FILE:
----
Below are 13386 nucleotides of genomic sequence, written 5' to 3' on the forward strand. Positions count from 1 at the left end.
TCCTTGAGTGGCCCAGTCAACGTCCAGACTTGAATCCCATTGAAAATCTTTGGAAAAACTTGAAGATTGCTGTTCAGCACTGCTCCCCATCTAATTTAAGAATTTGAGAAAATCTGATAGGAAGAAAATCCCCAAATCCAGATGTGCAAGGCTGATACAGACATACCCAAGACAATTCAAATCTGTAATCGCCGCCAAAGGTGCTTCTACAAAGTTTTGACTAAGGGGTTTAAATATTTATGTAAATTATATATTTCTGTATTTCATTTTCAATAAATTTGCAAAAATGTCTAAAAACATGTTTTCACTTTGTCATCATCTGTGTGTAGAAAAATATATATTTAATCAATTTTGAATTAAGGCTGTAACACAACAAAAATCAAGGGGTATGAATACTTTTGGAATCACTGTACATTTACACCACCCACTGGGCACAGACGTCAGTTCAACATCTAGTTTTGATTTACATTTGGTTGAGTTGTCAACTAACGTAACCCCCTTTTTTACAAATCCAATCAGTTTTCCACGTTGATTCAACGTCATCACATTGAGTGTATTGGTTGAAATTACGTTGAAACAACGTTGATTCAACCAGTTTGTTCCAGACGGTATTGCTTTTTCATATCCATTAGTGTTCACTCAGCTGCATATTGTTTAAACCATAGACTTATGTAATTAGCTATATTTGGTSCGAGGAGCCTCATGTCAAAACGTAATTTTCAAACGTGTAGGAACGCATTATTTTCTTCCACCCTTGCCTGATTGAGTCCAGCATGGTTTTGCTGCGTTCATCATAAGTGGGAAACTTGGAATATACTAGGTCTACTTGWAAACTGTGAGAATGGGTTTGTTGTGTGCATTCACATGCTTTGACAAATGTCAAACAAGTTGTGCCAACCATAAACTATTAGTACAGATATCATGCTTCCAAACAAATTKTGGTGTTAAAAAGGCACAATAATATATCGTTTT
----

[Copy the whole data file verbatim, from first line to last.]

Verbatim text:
Below are 13386 nucleotides of genomic sequence, written 5' to 3' on the forward strand. Positions count from 1 at the left end.
TCCTTGAGTGGCCCAGTCAACGTCCAGACTTGAATCCCATTGAAAATCTTTGGAAAAACTTGAAGATTGCTGTTCAGCACTGCTCCCCATCTAATTTAAGAATTTGAGAAAATCTGATAGGAAGAAAATCCCCAAATCCAGATGTGCAAGGCTGATACAGACATACCCAAGACAATTCAAATCTGTAATCGCCGCCAAAGGTGCTTCTACAAAGTTTTGACTAAGGGGTTTAAATATTTATGTAAATTATATATTTCTGTATTTCATTTTCAATAAATTTGCAAAAATGTCTAAAAACATGTTTTCACTTTGTCATCATCTGTGTGTAGAAAAATATATATTTAATCAATTTTGAATTAAGGCTGTAACACAACAAAAATCAAGGGGTATGAATACTTTTGGAATCACTGTACATTTACACCACCCACTGGGCACAGACGTCAGTTCAACATCTAGTTTTGATTTACATTTGGTTGAGTTGTCAACTAACGTAACCCCCTTTTTTACAAATCCAATCAGTTTTCCACGTTGATTCAACGTCATCACATTGAGTGTATTGGTTGAAATTACGTTGAAACAACGTTGATTCAACCAGTTTGTTCCAGACGGTATTGCTTTTTCATATCCATTAGTGTTCACTCAGCTGCATATTGTTTAAACCATAGACTTATGTAATTAGCTATATTTGGTSCGAGGAGCCTCATGTCAAAACGTAATTTTCAAACGTGTAGGAACGCATTATTTTCTTCCACCCTTGCCTGATTGAGTCCAGCATGGTTTTGCTGCGTTCATCATAAGTGGGAAACTTGGAATATACTAGGTCTACTTGWAAACTGTGAGAATGGGTTTGTTGTGTGCATTCACATGCTTTGACAAATGTCAAACAAGTTGTGCCAACCATAAACTATTAGTACAGATATCATGCTTCCAAACAAATTKTGGTGTTAAAAAGGCACAATAATATATCGTTTT